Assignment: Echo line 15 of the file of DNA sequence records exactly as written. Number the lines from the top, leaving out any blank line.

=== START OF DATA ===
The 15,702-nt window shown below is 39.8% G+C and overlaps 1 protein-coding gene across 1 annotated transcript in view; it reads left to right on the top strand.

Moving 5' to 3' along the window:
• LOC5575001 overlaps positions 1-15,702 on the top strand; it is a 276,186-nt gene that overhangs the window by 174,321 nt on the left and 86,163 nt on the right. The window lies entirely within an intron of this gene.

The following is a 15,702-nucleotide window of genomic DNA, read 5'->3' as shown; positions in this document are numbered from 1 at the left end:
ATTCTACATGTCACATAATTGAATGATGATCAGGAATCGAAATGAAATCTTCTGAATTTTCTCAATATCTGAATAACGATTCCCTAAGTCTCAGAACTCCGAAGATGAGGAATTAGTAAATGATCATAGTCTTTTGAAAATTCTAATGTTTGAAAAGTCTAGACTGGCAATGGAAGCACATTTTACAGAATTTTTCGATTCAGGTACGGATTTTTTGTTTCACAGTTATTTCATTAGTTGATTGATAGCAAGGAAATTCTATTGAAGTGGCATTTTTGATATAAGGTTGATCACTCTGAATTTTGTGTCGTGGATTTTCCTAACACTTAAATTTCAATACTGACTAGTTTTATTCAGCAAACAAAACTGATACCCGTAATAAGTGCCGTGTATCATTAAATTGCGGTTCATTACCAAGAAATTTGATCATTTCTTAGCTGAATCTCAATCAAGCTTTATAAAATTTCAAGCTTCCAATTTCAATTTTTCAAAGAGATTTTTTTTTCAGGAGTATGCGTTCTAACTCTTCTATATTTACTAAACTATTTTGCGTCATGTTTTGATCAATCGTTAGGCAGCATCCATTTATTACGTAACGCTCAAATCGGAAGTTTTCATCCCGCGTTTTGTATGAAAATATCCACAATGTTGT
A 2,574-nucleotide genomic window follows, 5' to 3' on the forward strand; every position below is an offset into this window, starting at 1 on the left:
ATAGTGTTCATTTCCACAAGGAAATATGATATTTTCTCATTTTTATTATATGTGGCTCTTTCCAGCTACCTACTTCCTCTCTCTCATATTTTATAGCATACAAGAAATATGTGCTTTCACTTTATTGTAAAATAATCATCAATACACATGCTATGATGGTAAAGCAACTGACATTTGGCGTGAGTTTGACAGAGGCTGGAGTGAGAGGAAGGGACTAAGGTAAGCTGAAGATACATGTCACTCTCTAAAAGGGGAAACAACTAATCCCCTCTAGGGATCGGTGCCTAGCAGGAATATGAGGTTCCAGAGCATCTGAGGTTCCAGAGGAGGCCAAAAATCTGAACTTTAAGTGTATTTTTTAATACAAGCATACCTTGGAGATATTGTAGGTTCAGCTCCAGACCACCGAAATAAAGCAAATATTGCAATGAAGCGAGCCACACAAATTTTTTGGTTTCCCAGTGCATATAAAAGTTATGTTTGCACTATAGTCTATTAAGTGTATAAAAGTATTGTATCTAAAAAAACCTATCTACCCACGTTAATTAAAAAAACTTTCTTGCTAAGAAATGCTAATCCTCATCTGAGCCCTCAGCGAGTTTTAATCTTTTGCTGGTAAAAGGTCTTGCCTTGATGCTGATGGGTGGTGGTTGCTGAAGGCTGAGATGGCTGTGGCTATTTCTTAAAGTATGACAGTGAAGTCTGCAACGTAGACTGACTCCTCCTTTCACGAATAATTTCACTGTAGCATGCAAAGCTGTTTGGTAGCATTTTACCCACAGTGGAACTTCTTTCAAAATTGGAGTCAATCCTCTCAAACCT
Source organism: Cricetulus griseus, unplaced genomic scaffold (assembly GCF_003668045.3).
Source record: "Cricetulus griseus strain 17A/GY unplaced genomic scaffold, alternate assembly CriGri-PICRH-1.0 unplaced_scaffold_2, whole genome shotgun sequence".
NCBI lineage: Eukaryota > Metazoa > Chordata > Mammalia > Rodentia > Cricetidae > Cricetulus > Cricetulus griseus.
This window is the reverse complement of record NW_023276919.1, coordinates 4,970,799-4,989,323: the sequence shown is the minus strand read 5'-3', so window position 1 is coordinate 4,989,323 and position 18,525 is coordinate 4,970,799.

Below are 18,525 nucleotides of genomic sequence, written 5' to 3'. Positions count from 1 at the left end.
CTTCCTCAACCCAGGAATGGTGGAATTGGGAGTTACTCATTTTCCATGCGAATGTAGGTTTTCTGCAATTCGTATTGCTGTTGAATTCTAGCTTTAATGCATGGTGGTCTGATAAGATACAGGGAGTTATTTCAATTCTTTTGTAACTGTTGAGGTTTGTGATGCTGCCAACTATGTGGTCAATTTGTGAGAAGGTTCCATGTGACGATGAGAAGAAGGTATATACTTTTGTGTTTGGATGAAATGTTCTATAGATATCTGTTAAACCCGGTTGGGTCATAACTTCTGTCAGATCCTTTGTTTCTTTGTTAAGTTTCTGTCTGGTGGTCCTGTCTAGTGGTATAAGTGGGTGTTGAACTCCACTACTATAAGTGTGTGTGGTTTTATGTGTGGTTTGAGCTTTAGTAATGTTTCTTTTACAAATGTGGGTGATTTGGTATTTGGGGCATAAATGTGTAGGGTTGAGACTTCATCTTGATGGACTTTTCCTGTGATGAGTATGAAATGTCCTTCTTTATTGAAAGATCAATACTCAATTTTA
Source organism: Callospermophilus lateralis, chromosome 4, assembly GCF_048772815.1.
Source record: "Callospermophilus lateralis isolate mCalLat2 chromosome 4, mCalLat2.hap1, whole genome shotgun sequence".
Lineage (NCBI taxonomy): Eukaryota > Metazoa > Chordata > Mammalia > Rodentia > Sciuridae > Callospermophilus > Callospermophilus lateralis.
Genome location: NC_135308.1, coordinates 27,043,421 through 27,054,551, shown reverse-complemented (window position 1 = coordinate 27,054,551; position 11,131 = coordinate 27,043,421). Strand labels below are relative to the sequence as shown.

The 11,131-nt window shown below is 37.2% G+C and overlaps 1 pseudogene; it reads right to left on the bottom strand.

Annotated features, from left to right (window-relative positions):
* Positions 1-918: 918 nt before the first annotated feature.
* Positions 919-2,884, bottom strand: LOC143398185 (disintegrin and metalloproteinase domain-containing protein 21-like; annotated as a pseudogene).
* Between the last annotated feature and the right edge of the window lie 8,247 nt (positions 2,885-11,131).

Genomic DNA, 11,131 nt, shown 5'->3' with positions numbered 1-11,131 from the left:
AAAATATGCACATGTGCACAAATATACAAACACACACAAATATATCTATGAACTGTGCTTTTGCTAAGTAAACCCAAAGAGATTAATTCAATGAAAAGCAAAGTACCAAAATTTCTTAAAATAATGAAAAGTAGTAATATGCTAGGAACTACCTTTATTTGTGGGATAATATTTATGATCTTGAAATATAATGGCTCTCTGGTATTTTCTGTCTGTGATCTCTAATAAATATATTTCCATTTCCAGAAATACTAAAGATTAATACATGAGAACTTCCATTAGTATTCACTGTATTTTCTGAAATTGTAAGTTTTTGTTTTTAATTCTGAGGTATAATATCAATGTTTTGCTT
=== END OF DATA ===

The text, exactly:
Source record: "Callospermophilus lateralis isolate mCalLat2 chromosome 4, mCalLat2.hap1, whole genome shotgun sequence".